The data in this section relates to jobs in Bexley, including people who work but do not live in the borough. Please note that, as the Annual Population Survey is a survey of people (not businesses), data on job numbers and job growth is deemed less robust than other surveys and should only be considered as representative.
Compared to the 12 months to September 2015, the number of jobs in Bexley grew by 10.8% in the 12 months to September 2016 to reach 74,700.
Of those jobs, 68.8% were full-time with the remaining 31.2% part-time. Despite making up a smaller percentage of jobs in the borough, the number of part-time jobs grew by 34.3% from the previous year while the number of full-time jobs grew by 4.3% over the same period.
The gender split of Bexley’s workforce remains fairly even with 52.7% of Bexley’s job being held by a male and the remaining 47.3% being held by a female.
The data also shows something interesting – Bexley’s workforce is getting both younger and older at the same time.
13.4% of the jobs in Bexley are held by a person aged 16 to 24, up 4.2 percentage points from the previous year. At the same time, an estimated 3.3% of Bexley’s jobs are held by a person aged 65 and above. A year before, this figure was 2.2%.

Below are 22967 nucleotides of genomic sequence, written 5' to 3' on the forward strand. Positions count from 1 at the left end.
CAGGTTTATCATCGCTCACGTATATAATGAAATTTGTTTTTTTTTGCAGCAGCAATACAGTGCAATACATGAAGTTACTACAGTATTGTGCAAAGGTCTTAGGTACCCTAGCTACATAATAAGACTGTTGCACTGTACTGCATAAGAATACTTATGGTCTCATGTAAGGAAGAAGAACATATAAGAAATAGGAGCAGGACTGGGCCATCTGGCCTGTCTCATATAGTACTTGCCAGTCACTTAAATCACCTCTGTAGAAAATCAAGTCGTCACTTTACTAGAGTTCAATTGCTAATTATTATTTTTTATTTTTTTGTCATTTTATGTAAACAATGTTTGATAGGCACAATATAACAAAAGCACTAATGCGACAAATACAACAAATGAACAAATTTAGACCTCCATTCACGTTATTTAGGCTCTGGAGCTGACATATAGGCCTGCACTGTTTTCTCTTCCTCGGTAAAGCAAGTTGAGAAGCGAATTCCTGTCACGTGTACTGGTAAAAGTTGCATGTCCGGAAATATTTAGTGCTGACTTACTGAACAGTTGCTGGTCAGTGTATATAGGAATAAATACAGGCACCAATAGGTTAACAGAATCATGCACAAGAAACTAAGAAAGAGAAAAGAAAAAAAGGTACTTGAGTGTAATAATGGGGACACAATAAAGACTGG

These age cohorts are putting the biggest job share squeeze on Bexley’s workforce aged 25 to 49. In the 12 months to September 2015, this age cohort made up 56.2% of Bexley’s workforce. The most recent data shows that this has fallen to 52.9%.
Occupation Growth and Decline
The greatest occupational growth between the 12 months to September 2015 and the 12 months to September 2016 was in the high skilled science, research, engineering and technology professionals occupations. This group showed an additional 2,200 jobs over the period.
Matching this occupational growth by number were the upper middle skilled business and public service associate professional occupations and the lower middle skilled administrative occupations.
At the other end, the greatest occupational decline over the period was seen in the low skilled elementary administration and service occupations. There were 3,200 fewer jobs in this group compared to the previous year.
Also seeing a strong fall in numbers were the caring and personal service occupations. This group saw 1,800 fewer jobs in the 12 months to September 2016 than in the previous year.
The Skill Level Split
Almost half of Bexley’s jobs are in upper middle or high skilled occupations. This is 5.5 percentage points higher than the year before.
And while the share of lower middle skilled occupations has also increased, the share of low skilled jobs has fallen from 14.3% in the 12 months to September 2015 to 6.9% in the 12 months to September 2016. This demonstrates Bexley’s continuing shift towards a higher skill demanding labour market.
|Low (6.9%)||Lower middle (44.6%)||Upper middle (29.2%)||High (19.3%)|
The next data release from the Annual Population Survey (covering the 12 months to December 2016) is due for release on the 12th April 2017. We’ll post an update on the latest information once the data has been released an analysed.
Iconography from various artists at the Noun Project.